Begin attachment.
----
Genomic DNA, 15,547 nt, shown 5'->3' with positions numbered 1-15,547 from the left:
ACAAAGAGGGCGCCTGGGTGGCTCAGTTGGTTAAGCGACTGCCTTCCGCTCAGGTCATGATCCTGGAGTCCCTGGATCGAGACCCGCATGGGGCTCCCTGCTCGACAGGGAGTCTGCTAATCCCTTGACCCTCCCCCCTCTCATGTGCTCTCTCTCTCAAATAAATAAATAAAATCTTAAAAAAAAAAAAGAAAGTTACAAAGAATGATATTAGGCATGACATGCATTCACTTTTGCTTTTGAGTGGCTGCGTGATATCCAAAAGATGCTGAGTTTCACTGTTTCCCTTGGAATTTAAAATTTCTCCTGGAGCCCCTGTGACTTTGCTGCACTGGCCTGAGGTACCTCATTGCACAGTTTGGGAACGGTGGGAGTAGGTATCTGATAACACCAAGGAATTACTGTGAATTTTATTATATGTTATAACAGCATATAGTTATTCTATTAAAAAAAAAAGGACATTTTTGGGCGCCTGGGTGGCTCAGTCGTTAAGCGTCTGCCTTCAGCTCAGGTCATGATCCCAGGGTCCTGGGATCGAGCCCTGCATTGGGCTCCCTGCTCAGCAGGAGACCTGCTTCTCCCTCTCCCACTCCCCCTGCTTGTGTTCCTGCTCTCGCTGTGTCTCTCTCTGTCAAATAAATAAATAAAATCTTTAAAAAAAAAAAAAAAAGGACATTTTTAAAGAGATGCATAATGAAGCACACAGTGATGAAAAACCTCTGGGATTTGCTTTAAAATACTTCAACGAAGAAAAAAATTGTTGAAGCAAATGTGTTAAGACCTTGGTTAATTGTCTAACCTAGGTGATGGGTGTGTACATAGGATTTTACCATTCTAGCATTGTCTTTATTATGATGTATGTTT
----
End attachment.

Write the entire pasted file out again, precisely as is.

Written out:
Genomic DNA, 15,547 nt, shown 5'->3' with positions numbered 1-15,547 from the left:
ACAAAGAGGGCGCCTGGGTGGCTCAGTTGGTTAAGCGACTGCCTTCCGCTCAGGTCATGATCCTGGAGTCCCTGGATCGAGACCCGCATGGGGCTCCCTGCTCGACAGGGAGTCTGCTAATCCCTTGACCCTCCCCCCTCTCATGTGCTCTCTCTCTCAAATAAATAAATAAAATCTTAAAAAAAAAAAAGAAAGTTACAAAGAATGATATTAGGCATGACATGCATTCACTTTTGCTTTTGAGTGGCTGCGTGATATCCAAAAGATGCTGAGTTTCACTGTTTCCCTTGGAATTTAAAATTTCTCCTGGAGCCCCTGTGACTTTGCTGCACTGGCCTGAGGTACCTCATTGCACAGTTTGGGAACGGTGGGAGTAGGTATCTGATAACACCAAGGAATTACTGTGAATTTTATTATATGTTATAACAGCATATAGTTATTCTATTAAAAAAAAAAGGACATTTTTGGGCGCCTGGGTGGCTCAGTCGTTAAGCGTCTGCCTTCAGCTCAGGTCATGATCCCAGGGTCCTGGGATCGAGCCCTGCATTGGGCTCCCTGCTCAGCAGGAGACCTGCTTCTCCCTCTCCCACTCCCCCTGCTTGTGTTCCTGCTCTCGCTGTGTCTCTCTCTGTCAAATAAATAAATAAAATCTTTAAAAAAAAAAAAAAAAGGACATTTTTAAAGAGATGCATAATGAAGCACACAGTGATGAAAAACCTCTGGGATTTGCTTTAAAATACTTCAACGAAGAAAAAAATTGTTGAAGCAAATGTGTTAAGACCTTGGTTAATTGTCTAACCTAGGTGATGGGTGTGTACATAGGATTTTACCATTCTAGCATTGTCTTTATTATGATGTATGTTT